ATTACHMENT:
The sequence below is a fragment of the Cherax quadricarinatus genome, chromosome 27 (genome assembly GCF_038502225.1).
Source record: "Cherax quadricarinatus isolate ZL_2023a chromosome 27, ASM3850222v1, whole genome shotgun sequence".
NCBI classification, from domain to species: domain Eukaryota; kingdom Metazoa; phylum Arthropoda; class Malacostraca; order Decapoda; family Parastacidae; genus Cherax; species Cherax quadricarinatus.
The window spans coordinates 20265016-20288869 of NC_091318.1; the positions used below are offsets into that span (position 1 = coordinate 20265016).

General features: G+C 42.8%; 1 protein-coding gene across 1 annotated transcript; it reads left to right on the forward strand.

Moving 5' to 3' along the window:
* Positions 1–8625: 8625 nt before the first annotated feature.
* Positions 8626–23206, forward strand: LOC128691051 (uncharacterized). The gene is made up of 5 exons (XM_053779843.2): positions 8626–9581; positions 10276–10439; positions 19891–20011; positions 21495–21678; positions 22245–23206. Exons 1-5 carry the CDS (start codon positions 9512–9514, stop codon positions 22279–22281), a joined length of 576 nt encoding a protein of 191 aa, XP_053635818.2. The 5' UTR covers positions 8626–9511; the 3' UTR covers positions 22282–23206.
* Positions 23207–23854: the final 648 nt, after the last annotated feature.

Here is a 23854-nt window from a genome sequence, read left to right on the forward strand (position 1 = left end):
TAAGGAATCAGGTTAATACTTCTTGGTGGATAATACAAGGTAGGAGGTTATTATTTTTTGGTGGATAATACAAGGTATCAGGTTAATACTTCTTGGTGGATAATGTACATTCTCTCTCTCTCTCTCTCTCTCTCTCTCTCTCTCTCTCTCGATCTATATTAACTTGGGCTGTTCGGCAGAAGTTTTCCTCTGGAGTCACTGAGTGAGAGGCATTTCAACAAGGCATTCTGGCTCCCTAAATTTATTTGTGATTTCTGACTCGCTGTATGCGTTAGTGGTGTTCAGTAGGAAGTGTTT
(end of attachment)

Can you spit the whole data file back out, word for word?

The sequence below is a fragment of the Cherax quadricarinatus genome, chromosome 27 (genome assembly GCF_038502225.1).
Source record: "Cherax quadricarinatus isolate ZL_2023a chromosome 27, ASM3850222v1, whole genome shotgun sequence".
NCBI classification, from domain to species: domain Eukaryota; kingdom Metazoa; phylum Arthropoda; class Malacostraca; order Decapoda; family Parastacidae; genus Cherax; species Cherax quadricarinatus.
The window spans coordinates 20265016-20288869 of NC_091318.1; the positions used below are offsets into that span (position 1 = coordinate 20265016).

General features: G+C 42.8%; 1 protein-coding gene across 1 annotated transcript; it reads left to right on the forward strand.

Moving 5' to 3' along the window:
* Positions 1–8625: 8625 nt before the first annotated feature.
* Positions 8626–23206, forward strand: LOC128691051 (uncharacterized). The gene is made up of 5 exons (XM_053779843.2): positions 8626–9581; positions 10276–10439; positions 19891–20011; positions 21495–21678; positions 22245–23206. Exons 1-5 carry the CDS (start codon positions 9512–9514, stop codon positions 22279–22281), a joined length of 576 nt encoding a protein of 191 aa, XP_053635818.2. The 5' UTR covers positions 8626–9511; the 3' UTR covers positions 22282–23206.
* Positions 23207–23854: the final 648 nt, after the last annotated feature.

Here is a 23854-nt window from a genome sequence, read left to right on the forward strand (position 1 = left end):
TAAGGAATCAGGTTAATACTTCTTGGTGGATAATACAAGGTAGGAGGTTATTATTTTTTGGTGGATAATACAAGGTATCAGGTTAATACTTCTTGGTGGATAATGTACATTCTCTCTCTCTCTCTCTCTCTCTCTCTCTCTCTCTCTCTCGATCTATATTAACTTGGGCTGTTCGGCAGAAGTTTTCCTCTGGAGTCACTGAGTGAGAGGCATTTCAACAAGGCATTCTGGCTCCCTAAATTTATTTGTGATTTCTGACTCGCTGTATGCGTTAGTGGTGTTCAGTAGGAAGTGTTT